Project description:Epac1 is a guanine nucleotide exchange factor for Rap1 that is activated by direct binding of cAMP. In vitro studies suggest that cAMP relieves the interaction between the regulatory and catalytic domains of Epac. Here, we monitor Epac1 activation in vivo by using a CFP-Epac-YFP fusion construct. When expressed in mammalian cells, CFP-Epac-YFP shows significant fluorescence resonance energy transfer (FRET). FRET rapidly decreases in response to the cAMP-raising agents, whereas it fully recovers after addition of cAMP-lowering agonists. Thus, by undergoing a cAMP-induced conformational change, CFP-Epac-YFP serves as a highly sensitive cAMP indicator in vivo. When compared with a protein kinase A (PKA)-based sensor, Epac-based cAMP probes show an extended dynamic range and a better signal-to-noise ratio; furthermore, as a single polypeptide, CFP-Epac-YFP does not suffer from the technical problems encountered with multisubunit PKA-based sensors. These properties make Epac-based FRET probes the preferred indicators for monitoring cAMP levels in vivo.
Project description:Pharmaceutical manipulation of cAMP levels exerts beneficial effects through the regulation of the exchange protein activated by cAMP (EPAC) and protein kinase A (PKA) signalling routes. Recent attention has turned to the specific regulation of EPAC isoforms (EPAC1 and EPAC2) as a more targeted approach to cAMP-based therapies. For example, EPAC2-selective agonists could promote insulin secretion from pancreatic ? cells, whereas EPAC1-selective agonists may be useful in the treatment of vascular inflammation. By contrast, EPAC1 and EPAC2 antagonists could both be useful in the treatment of heart failure. Here we discuss whether the best way forward is to design EPAC-selective agonists or antagonists and the current strategies being used to develop isoform-selective, small-molecule regulators of EPAC1 and EPAC2 activity.
Project description:Cyclic AMP activates two downstream factors, protein kinase A (PKA) and exchange protein directly activated by cAMP (EPAC) and both downstream signalings induce syncytialization, cell fusion and the production of hCG and progesterone. We used microarray to identify novel transcription factors related to syncytialization in two cAMP signaling-stimulated BeWo cells. Overall design: Human placenta choriocarcinoma cell line BeWo cells were treated without or with Epac- or PKA-selective cAMP analogs for 48 h, of which RNAs were extracted and subjected to Affymetrix microarrays.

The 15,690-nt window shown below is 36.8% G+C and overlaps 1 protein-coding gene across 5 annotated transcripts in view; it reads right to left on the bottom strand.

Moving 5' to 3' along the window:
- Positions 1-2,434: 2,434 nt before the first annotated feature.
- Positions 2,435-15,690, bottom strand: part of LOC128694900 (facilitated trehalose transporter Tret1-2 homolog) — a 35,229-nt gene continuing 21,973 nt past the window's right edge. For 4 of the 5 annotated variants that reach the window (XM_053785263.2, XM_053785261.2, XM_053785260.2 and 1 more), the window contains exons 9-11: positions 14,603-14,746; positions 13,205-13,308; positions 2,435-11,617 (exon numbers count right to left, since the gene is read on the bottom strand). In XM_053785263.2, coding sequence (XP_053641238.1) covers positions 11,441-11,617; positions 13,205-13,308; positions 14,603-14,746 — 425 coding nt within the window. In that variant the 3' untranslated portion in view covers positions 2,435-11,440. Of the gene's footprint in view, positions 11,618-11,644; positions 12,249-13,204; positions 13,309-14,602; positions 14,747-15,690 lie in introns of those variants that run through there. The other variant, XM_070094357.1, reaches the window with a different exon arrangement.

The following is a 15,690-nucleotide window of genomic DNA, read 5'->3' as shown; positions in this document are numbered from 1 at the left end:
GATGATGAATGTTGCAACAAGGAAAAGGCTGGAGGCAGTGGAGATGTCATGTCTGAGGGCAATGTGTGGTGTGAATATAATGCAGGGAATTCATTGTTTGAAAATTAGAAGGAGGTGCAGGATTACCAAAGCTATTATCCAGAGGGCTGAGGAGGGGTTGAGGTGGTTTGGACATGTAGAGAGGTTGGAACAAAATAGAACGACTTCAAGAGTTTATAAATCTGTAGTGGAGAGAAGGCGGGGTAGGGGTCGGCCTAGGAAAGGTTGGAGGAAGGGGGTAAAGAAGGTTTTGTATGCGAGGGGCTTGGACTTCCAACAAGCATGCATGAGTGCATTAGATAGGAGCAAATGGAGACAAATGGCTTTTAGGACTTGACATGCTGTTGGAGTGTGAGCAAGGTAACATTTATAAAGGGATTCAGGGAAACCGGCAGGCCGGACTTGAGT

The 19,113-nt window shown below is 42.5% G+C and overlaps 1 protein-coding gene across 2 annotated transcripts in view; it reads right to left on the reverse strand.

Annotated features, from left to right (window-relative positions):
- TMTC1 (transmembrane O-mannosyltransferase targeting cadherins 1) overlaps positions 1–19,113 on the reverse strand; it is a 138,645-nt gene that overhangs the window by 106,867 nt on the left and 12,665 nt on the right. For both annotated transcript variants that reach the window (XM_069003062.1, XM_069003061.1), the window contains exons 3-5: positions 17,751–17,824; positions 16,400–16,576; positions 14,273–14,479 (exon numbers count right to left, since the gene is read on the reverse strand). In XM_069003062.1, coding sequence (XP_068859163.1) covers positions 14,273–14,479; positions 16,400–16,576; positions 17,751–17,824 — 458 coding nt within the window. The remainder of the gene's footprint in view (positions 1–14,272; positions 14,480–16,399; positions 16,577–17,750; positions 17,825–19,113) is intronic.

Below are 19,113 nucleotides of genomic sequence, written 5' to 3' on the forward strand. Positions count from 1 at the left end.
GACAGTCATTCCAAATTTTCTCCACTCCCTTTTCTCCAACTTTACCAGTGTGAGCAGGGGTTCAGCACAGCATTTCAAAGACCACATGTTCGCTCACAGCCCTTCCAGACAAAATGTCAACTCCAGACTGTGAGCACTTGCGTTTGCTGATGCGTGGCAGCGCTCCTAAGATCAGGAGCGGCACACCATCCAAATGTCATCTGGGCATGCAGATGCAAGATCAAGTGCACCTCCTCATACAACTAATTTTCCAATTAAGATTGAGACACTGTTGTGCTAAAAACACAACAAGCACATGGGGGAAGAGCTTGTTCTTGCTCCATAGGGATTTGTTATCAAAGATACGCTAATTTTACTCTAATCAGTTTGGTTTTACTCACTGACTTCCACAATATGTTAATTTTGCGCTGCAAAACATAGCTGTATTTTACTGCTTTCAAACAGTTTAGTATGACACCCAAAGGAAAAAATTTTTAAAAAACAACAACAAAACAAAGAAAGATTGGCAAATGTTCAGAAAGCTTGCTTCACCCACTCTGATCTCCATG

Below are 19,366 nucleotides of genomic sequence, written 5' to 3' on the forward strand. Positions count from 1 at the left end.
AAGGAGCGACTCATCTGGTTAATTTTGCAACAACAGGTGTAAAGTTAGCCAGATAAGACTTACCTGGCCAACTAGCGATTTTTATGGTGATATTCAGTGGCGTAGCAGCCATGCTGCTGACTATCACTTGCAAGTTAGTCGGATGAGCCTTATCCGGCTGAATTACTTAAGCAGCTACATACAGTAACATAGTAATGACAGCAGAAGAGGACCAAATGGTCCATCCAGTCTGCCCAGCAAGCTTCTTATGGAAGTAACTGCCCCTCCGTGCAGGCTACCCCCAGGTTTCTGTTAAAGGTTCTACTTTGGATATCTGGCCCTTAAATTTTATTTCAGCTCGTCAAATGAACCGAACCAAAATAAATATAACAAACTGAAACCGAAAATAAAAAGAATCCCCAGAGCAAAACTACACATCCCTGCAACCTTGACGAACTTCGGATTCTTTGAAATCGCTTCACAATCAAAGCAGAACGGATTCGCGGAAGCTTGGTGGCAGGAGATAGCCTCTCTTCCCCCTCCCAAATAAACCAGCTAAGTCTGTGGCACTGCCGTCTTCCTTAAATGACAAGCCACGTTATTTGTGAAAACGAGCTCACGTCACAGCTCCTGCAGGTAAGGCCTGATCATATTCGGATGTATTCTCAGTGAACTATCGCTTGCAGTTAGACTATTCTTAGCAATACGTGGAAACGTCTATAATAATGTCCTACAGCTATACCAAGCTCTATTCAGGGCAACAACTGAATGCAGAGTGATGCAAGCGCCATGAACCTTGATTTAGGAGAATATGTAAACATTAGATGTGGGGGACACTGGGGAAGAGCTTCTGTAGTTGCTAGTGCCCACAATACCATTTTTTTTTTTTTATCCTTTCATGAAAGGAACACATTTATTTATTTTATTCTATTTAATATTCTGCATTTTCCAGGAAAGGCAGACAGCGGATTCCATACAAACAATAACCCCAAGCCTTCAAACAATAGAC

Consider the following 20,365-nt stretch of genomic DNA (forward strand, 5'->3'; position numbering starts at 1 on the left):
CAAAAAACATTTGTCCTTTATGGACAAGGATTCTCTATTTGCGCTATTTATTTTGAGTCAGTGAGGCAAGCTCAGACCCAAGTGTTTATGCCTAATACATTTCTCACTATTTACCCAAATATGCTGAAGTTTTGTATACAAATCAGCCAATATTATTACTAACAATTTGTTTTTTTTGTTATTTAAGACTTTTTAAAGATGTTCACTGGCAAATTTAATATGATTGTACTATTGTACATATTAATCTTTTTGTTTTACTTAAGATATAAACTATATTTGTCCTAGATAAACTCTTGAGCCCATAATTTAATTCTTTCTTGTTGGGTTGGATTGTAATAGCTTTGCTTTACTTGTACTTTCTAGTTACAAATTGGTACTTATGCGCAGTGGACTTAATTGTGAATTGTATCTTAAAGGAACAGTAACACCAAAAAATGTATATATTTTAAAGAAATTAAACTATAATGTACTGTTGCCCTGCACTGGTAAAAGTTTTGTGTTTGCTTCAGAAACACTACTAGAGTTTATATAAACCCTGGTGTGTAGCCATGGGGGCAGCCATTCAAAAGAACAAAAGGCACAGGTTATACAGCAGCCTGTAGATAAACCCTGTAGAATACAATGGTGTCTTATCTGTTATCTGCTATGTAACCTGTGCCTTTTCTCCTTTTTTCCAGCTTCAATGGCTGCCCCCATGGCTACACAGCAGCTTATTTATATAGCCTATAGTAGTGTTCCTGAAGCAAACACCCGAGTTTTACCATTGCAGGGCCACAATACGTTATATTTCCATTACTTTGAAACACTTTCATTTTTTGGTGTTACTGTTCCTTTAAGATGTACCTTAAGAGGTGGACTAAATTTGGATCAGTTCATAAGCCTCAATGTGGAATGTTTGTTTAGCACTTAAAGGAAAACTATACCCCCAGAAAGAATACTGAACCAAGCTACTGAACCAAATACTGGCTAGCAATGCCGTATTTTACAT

Project description:The cAMP-dependent signaling pathways that orchestrate dendritic cell (DC) maturation remain to be defined in detail. Although cAMP was previously thought to signal exclusively through protein kinase A (PKA), it is now clear that cAMP also activates exchange protein activated by cAMP (Epac), a second major cAMP effector. Whether cAMP signaling via PKA is sufficient to drive DC maturation or whether Epac plays a role has not been examined. In this study, we used cAMP analogs to selectively activate PKA or Epac in human monocyte-derived DCs and examined the effect of these signaling pathways on several hallmarks of DC maturation. We show that PKA activation induces DC maturation as evidenced by the increased cell-surface expression of MHC class II, costimulatory molecules, and the maturation marker CD83. PKA activation also reduces DC endocytosis and stimulates chemotaxis to the lymph node-associated chemokines CXCL12 and CCL21. Although PKA signaling largely suppresses cytokine production, the net effect of PKA activation translates to enhanced DC activation of allogeneic T cells. In contrast to the stimulatory effects of PKA, Epac signaling has no effect on DC maturation or function. Rather, Epac suppresses the effects of PKA when both pathways are activated simultaneously. These data reveal a previously unrecognized crosstalk between the PKA and Epac signaling pathways in DCs and raise the possibility that therapeutics targeting PKA may generate immunogenic DCs, whereas those that activate Epac may produce tolerogenic DCs capable of attenuating allergic or autoimmune disease.